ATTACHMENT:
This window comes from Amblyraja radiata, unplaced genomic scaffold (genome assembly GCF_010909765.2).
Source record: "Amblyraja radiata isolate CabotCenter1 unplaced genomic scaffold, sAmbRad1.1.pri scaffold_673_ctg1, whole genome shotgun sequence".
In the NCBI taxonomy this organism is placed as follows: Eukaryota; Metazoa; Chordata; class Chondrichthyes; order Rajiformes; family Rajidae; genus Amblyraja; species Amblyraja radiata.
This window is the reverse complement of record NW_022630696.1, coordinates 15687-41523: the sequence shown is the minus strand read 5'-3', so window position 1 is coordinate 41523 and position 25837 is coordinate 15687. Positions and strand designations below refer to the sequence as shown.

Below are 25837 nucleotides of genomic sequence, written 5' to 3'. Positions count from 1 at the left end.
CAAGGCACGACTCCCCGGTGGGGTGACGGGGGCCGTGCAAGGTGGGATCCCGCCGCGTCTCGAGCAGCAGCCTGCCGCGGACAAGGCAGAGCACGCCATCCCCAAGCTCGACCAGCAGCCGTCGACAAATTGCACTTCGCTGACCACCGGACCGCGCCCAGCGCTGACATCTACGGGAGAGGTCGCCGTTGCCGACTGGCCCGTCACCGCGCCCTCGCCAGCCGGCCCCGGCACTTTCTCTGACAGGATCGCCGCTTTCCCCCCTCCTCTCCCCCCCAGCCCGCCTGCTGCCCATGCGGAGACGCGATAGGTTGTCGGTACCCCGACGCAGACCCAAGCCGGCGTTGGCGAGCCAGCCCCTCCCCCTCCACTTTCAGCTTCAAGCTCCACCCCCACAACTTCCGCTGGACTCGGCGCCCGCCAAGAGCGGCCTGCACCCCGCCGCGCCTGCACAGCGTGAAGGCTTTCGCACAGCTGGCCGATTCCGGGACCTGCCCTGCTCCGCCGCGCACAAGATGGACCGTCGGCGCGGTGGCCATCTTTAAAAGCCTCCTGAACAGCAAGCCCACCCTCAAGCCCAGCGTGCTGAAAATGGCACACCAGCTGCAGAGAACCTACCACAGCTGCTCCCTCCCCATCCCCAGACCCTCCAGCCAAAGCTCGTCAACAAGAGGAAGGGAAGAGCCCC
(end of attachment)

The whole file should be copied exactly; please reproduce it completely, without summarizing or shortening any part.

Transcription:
This window comes from Amblyraja radiata, unplaced genomic scaffold (genome assembly GCF_010909765.2).
Source record: "Amblyraja radiata isolate CabotCenter1 unplaced genomic scaffold, sAmbRad1.1.pri scaffold_673_ctg1, whole genome shotgun sequence".
In the NCBI taxonomy this organism is placed as follows: Eukaryota; Metazoa; Chordata; class Chondrichthyes; order Rajiformes; family Rajidae; genus Amblyraja; species Amblyraja radiata.
This window is the reverse complement of record NW_022630696.1, coordinates 15687-41523: the sequence shown is the minus strand read 5'-3', so window position 1 is coordinate 41523 and position 25837 is coordinate 15687. Positions and strand designations below refer to the sequence as shown.

Below are 25837 nucleotides of genomic sequence, written 5' to 3'. Positions count from 1 at the left end.
CAAGGCACGACTCCCCGGTGGGGTGACGGGGGCCGTGCAAGGTGGGATCCCGCCGCGTCTCGAGCAGCAGCCTGCCGCGGACAAGGCAGAGCACGCCATCCCCAAGCTCGACCAGCAGCCGTCGACAAATTGCACTTCGCTGACCACCGGACCGCGCCCAGCGCTGACATCTACGGGAGAGGTCGCCGTTGCCGACTGGCCCGTCACCGCGCCCTCGCCAGCCGGCCCCGGCACTTTCTCTGACAGGATCGCCGCTTTCCCCCCTCCTCTCCCCCCCAGCCCGCCTGCTGCCCATGCGGAGACGCGATAGGTTGTCGGTACCCCGACGCAGACCCAAGCCGGCGTTGGCGAGCCAGCCCCTCCCCCTCCACTTTCAGCTTCAAGCTCCACCCCCACAACTTCCGCTGGACTCGGCGCCCGCCAAGAGCGGCCTGCACCCCGCCGCGCCTGCACAGCGTGAAGGCTTTCGCACAGCTGGCCGATTCCGGGACCTGCCCTGCTCCGCCGCGCACAAGATGGACCGTCGGCGCGGTGGCCATCTTTAAAAGCCTCCTGAACAGCAAGCCCACCCTCAAGCCCAGCGTGCTGAAAATGGCACACCAGCTGCAGAGAACCTACCACAGCTGCTCCCTCCCCATCCCCAGACCCTCCAGCCAAAGCTCGTCAACAAGAGGAAGGGAAGAGCCCC